• Judge Dredd #11



    Judge Dredd #11
    Released by: IDW Publishing
    Released on: Octoberth, 2016.
    Written by: Ulises Farinas, Erick Freitas
    Illustrated by: Dan McDaid
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    Picking up where the last issue left off, this issue opens with a scene in which a cadet speaks to a tribunal of senior Judges about how they’ve created an unbreakable circle by placing the law ‘in the hands of a restricted ruling class’ which in turn ensures the lower class lives in perpetual anarchy. This results in a constant ‘ecology of super-criminals.’ We get some background on the cadet. When The Sisters Of Death attacked the Mega-Block she lived in as a child, she was the only survivor out of the ten thousand people who lived there. Her parents were botanists that taught her about the seasons and about life and death. The Dark Judges took everything away, their only solution to the crime of life being death. She draws similarities to the Judges and the Dark Judges and explains how in order to fix things she had to become a Judge herself. Though she’s small and not as physically intimidating as many of her peers, they senior Judges get a look at her IQ scores and soon enough, Cadet Berger has become Judge Berger.

    Three weeks later, Berger and her partner are attacked during a vehicle inspect. The assault leaves her face half gone and her partner dead. While she’s on life support, Judge Vazquez volunteers to be her new partner and once she’s back in commission, to ‘teach her a thing or two about watching your partner’s back.’ A month after that and a drug bust goes bad. She’s been setup by her peers. Dredd asks for the report, something seems off about this. Berger is reassigned to desk duty, statistical analysis with a focus on citywide trends. They try to hide her away, break her spirit, but here Berger’s able to use her smarts to uncover a tie between the weather and Mega-City One’s homicide rate. When she provides evidence that there might be a reason to reduce the number of Judges in the blocks, her evaluation comes to an abrupt end and her studies dismissed.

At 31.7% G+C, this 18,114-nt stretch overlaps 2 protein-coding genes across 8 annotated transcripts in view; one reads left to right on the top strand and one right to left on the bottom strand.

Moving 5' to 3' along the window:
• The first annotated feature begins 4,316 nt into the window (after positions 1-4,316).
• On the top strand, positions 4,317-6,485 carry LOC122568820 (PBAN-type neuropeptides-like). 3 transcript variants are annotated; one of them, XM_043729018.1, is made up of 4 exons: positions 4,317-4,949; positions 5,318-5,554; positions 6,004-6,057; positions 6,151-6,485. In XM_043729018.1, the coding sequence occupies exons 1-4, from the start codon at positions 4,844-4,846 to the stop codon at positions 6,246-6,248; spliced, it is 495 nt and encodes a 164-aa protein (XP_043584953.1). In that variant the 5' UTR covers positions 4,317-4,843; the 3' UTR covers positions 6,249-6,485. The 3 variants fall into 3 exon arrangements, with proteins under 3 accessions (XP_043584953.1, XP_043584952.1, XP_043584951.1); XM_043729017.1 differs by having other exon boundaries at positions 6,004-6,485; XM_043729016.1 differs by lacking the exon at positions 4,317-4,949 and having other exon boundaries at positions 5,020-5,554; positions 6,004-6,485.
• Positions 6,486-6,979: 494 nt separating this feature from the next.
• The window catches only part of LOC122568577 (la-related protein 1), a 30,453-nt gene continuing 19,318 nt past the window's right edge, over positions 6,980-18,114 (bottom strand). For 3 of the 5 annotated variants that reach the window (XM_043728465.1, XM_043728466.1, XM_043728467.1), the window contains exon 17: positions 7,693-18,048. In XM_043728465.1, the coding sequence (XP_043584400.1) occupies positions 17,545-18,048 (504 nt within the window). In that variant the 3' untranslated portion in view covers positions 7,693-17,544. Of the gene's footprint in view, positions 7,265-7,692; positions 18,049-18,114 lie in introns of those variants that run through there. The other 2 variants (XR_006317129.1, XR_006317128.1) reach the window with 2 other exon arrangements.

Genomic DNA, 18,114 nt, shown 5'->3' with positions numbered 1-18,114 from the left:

Two years later and Dredd takes Berger on as a partner while Anderson is incapacitated, even if he notes depressive patterns in her thought processes. However, Berger is completely sold on this idea of making the city experience a shared hallucination brought about by an unnamed green narcotic. She gets her hands on it and puts in place a plan to do just that – get the entire city high as a way to hit the reset button and go through the ‘rabbit hole.’ No one will suffer. They will live forever in the grass.

    This issue is a pretty fascinating condemnation of the police state currently encroaching on modern day America. In what might be the best issue yet of this series, there are some powerful metaphors established. Berger clearly represents a leftist ideal, wanting to set Mega-City One free from the shackles of the police state represented by the Judges. Her intentions are good, she’s essentially a pacifist, but her ideals, as pure as they might be, can’t compensate for the reality of the situation in which she and everyone else live. There’s a lot of food for thought here, it’s doled out to us not in Berger’s words and actions but in Dredd’s reactions to all of this – after all, who better to stand as ‘THE LAW’ then Dredd? None of this happens on the page by accident. Farinas and Freitas write with a wicked sense of subversive black humor but also clearly pull from current events, resulting in the kind of science fiction that sticks in your craw, that makes you question just what it is that we’re all doing, what our elected officials are really up to, and what purpose the cops really serve (note that the book doesn’t specifically posit that they serve no purpose, only that there are valid reasons to question why they do what they do the way they do it). This brings this storyline to a nice close, offering some possible answers to how all of this started and why and also to Dredd’s part in all of it. If he remains the last Judge and turns out to be even partially complicit in all of this, where does that leave him as a man who treats the law as Gospel?

    Dan McDaid’s artwork continues to be awesome and appropriately weird. Berger is drawn as a string bean compared to the other characters, it’s important that we know the others see her as small, as insignificant, because it makes what she does all the more understandable not just as an act of ‘wanting to save the world’ but also as revenge. This element of the story is highlighted by the way she’s drawn, the way that her face reacts to situations and the way that she ‘moves’ in the panels compared to the other characters. The scenes in which we flashback to her younger days, where her parents are literally crucified before her eyes, are horrifying – as they should be – and made even more so by Ryan Hill’s coloring work. Bright shades of orange burn through the pages, turning the crucified bodies into long, eerie shadow figures. These guys do great work together, the panel layouts are stylish and the use of blacks and greens in this issue particularly strong, which again compliments the storyline.

    There’s a lot going on here, loads of social commentary delivered in a most entertaining package – the kind of story that makes you think, that makes you question things and that makes you wonder if this dystopian future isn’t really so far-fetched after all. Either that or the whole thing is an allegory for legalizing weed.